340 Mullumbimby Creek
Wilsons catchment, NSW:
All of the Gold Coast falls over 400mm are within 7km of Surfers Paradise;
Carrara is 7km WSW of Surfers Paradise. Duranbah is 14km S of Tweed Heads
and Middle Pocket is halfway between Murwillumbah
and Byron Bay.
The heaviest Gold Coast rain fell between about 3am and late morning with
the highest totals in the Nerang catchment. For example, Carrara recorded 432mm
403mm between 4 and 10am. The heaviest known hourly totals were 145mm at Carrara
at Boobegan Creek Lock, both between 7 and 8am. The heaviest 3- hour totals
were all between 6 and 9am, headed by Carrara 284, Boobegan Creek Lock 221
and Evandale 219mm. Coolangatta Airport registered 441mm between 2am and noon,
its heaviest hour's rain being 97.8mm to 6.30am. Gold Coast Seaway recorded
408mm midnight to noon.
The situation was similar in the NSW Tweed and Brunswick catchments, where
3-hour totals to 9am were headed by Duranbah 237, Middle Pocket 165 and Chincogan
122mm. On the Wilsons River, which passes through Lismore, rain was more evenly
spread through the 24 hours to 9am.
Flooding and weather
The radar animation ()
shows rain streaming south down the trough/convergence line. The southerly
movement and relative narrowness of the rainband confined the very heavy falls
to the coast or lower reaches of coastal river
systems, substantially reducing the flooding that would have occurred had
of this intensity fallen in main river headwaters. As the trough skewed offshore
around midday, rain ceased on the Gold Coast and NSW North Coast, easing
the threat of flooding just when emergency services were bracing for the worst.
Strong northeasterly winds were experienced along the coast in the tight
pressure gradient between the trough and a 1037 high in the central Tasman.
The highest average 24-hour wind speeds recorded in the nation to 9am were
49.9km/h at Newcastle Nobbys, 45.8 at Cape Byron, 44.6 at Cape Moreton and
43.0 at Norah Head. Top wind gusts were 109km/h at Cape Byron, 102 at Montague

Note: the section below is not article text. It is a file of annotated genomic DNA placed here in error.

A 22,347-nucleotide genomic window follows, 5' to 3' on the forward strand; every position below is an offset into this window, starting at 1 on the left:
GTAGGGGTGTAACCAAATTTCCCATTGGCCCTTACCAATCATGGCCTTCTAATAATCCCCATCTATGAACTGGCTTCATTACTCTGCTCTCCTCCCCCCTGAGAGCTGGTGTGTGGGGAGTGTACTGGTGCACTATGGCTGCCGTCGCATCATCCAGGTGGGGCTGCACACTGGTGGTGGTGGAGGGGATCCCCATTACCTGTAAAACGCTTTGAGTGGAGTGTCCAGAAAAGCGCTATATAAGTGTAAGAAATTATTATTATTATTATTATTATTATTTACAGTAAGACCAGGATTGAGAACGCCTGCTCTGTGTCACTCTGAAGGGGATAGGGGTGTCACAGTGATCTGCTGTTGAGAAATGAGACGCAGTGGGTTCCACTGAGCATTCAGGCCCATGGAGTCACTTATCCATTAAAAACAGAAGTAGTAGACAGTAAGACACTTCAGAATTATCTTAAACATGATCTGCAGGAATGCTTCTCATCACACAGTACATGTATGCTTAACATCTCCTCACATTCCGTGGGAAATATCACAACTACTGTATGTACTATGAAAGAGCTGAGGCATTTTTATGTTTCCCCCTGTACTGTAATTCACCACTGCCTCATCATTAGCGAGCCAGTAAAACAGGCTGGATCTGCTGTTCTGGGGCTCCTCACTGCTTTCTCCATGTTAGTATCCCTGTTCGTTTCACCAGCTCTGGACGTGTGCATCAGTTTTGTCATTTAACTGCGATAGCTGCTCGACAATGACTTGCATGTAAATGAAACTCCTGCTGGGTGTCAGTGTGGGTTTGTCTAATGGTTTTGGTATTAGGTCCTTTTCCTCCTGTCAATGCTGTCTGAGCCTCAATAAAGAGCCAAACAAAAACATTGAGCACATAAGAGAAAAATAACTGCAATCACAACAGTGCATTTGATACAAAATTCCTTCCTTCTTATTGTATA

Island, 95 at Cape Moreton and 93 at Moss Vale. The winds whipped up heavy
seas, with press reports of one wave reaching 10.65m off the Tweed Coast.
The flood and general weather situation in each catchment was as follows:
Brisbane: SES volunteers were required to deal with many
water-damaged homes in Brisbane, Ipswich and Beaudesert. Most southeastern
baysice suburbs of Brisbane recorded over 100mm in the 24 hours to 9am.
Gold Coast: Although there was widespread, severe
flash flooding reported from almost every suburb, the coastal nature
of the heaviest rain resulted in virtually no main
river flooding. In the Nerang catchment, Tallebudgera Creek at Coplicks
Bridge briefly reached major flood stage late morning. The only other flood
reached were minor flooding in Teviot Brook at Boonah and Slacks Creek
at Loganlea Road in the Logan-Albert catchment. Gold Coast City Council said
the level of flooding and damage was the greatest since the 1974 floods.
A couple died when their ute
was swept off the Birds Road bridge over the Coomera river NW of Nerang.
Coolangatta Airport was closed with waist-deep water outside the terminal,
stranding hundreds of passengers. Sixty-seven people were evacuated from their
were flooded. About 120 residents were evacuated from a nursing home, the Miami
caravan park and parts of Biggera Waters. The major Gold Coast shopping centre,
Pacific Fair, was closed at 10.30am when the centre's
retaining wall collapsed at Tugun and Palm Beach homes had to be sandbagged.
Several properties atop Currumbin Hill were evacuated as they were considered
unsafe because of possible landslides. Seven people were trapped in cars in
different parts of the Gold Coast, and a woman
when trapped by rising water. The Gold Coast's four main theme parks were closed
for the first time due to the weather. Flash flooding closed the Pacific Motorway,
the main link between the Gold Coast and Brisbane, at Tallebudgera and many
arterial roads throughout the Gold Coast were closed by flash flooding. Over
26,000 properties lost power when powerlines were brought down by uprooted
branches, car crashes into power poles and washed out underground cables. SES
volunteers responded to more than 600 calls for help.
Tweed: The situation was similar in the Tweed Valley,
where the only gauge to reach a flood stage was Murwillumbah which was above
from late this morning to early Friday morning. Seventy-five nursing home
residents were evacuated at Banora Point.
Brunswick: Following over 400mm in 24 hours at nearby Middle
Pocket, Lacks Creek at Billinudgel peaked at 4.5 metres at 10am with major flooding.
The main street of Billinudgel was evacuated with water knee-high. The Brunswick
River at Mullumbimby Federation Bridge peaked at around 3.5 metres at 9am
with moderate flooding. At Golden Beach, near Billinudgel, 100 people were
plant to back-flood. Flash flooding at Byron Bay required sandbagging to protect